You want to avoid C++ on mobiles due to the diversity of underlying hardware... C++ and native precompiled code works well on PCs due to the dominant status of the x86/x64 architecture. On mobile that boxes you in, and with the JIT and static compilers that Unity offers your games will likely be performant enough anyway. If you for some reason need to do low level optimization in C++ you can still do that with Unity in the pro edition, but I never needed it.

 

Actually, you can use native plugins on mobiles with the free version of unity now as well. (you still need pro if you wish to use native code on the PC though)

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The best language to start using on Android is Java as this is what the standard SDK uses and is also the language you would be using if you got a job as an Andoid app developer.  However the prefered language to write Android games in is Either C++ or some higher level cross platform engine or framework (Corona, Unity).   If you are doing this as a learning excercise and are also studying C++ at college then make some simple apps using the NDK to help you with your C++ learning.  Next year when you do your Java course make some apps in Java too.

 

You can pretty much write Andoid apps in anything so go with what you know.  I'm currently learning Scala so that is the language i've been trying to write Android apps in.

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Unless you're 100% sure Android will be your only platform, I'd go for a cross-platform API, like Corona, Marmalade, Unity, etc.   Especially if you're writing games.

Edited by Snovi
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A great framework is LibGDX, you can build games on the desktop and then export them for Android, iOS or HTML5.

 

You code in java, so if you are familiar with that it's great.

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Thank you for all the advice. I would like to take this thread one question further. Knowing that in order to become a game designer(I'm assuming all positions; game programmer, UI designer, etc.) you need to have a portfolio of some sort show casing what you have created. Can mobile games play a part in your portfolio or is that is that a completely different path?
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Game designer is a different career path than programmer.  If you have mobile games in your career history it certainly won't hurt you.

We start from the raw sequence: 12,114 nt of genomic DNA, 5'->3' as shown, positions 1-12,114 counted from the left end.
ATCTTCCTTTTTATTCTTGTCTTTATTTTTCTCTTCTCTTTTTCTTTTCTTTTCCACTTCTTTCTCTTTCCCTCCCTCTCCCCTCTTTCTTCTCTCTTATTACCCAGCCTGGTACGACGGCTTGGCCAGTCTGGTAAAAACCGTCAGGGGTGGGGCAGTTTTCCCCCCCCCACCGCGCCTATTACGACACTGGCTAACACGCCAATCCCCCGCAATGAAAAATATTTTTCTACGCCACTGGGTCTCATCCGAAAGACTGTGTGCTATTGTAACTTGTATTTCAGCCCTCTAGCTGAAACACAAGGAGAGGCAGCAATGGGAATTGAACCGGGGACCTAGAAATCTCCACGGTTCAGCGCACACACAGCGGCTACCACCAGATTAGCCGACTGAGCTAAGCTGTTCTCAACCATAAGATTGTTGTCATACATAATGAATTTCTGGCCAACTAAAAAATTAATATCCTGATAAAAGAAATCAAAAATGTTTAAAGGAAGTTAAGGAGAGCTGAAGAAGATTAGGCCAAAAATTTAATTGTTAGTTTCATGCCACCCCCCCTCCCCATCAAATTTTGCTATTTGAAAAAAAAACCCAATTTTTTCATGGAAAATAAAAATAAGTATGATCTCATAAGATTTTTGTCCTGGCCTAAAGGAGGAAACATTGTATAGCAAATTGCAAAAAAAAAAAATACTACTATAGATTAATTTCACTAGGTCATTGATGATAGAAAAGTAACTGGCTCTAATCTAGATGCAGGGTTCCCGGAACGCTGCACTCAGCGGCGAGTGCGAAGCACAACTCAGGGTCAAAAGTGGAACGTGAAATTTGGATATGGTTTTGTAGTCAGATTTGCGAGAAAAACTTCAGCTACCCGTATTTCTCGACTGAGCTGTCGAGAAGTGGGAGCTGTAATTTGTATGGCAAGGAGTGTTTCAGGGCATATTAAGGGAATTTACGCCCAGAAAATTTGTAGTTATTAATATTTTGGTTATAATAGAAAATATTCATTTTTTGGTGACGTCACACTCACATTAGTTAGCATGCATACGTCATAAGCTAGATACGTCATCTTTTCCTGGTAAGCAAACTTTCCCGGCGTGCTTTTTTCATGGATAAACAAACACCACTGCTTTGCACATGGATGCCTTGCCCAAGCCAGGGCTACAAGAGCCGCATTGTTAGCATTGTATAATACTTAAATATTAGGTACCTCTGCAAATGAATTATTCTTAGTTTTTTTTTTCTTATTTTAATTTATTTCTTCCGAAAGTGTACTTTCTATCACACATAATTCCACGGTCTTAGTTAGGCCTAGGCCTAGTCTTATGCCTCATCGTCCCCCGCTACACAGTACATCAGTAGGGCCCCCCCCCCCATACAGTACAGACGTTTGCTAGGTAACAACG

Game designer is not an entry level position. Any portfolio you build will start with a list published, shipped titles. In addition to shipped titles, good game designers have a passion for games, and their experiences often include game modding, CCGs, board games, D&D-style games, tabletop games, and a experience with a wide variety of genres. (Those are "and", not "or".) A good designer is a writer and a presenter, a logician and a debater. They can instantly jump from making a strong emotional game pitch to a CEO to describing the intricate mechanics of why a specific set of dice rolls is necessary for a specific circumstance inside a game. They can explain why a specific music style is necessary for a specific game situation. They can explain why a specific art style is necessary for a specific game situation, and if they are given an art style and a situation they can design a game around it. Often game designers are given a set of fairly tight constraints and then told to build a fun game within those constraints; it is very hard work, but many find it fun.

 

There are some lesser design-related positions that are available earlier in the career, but "game designer" usually requires years of industry experience and a passion for creating fun games outside of the work environment.

 

Tom Sloper's articles cover the differences between the jobs here for designer and here for programmer.

Edited by frob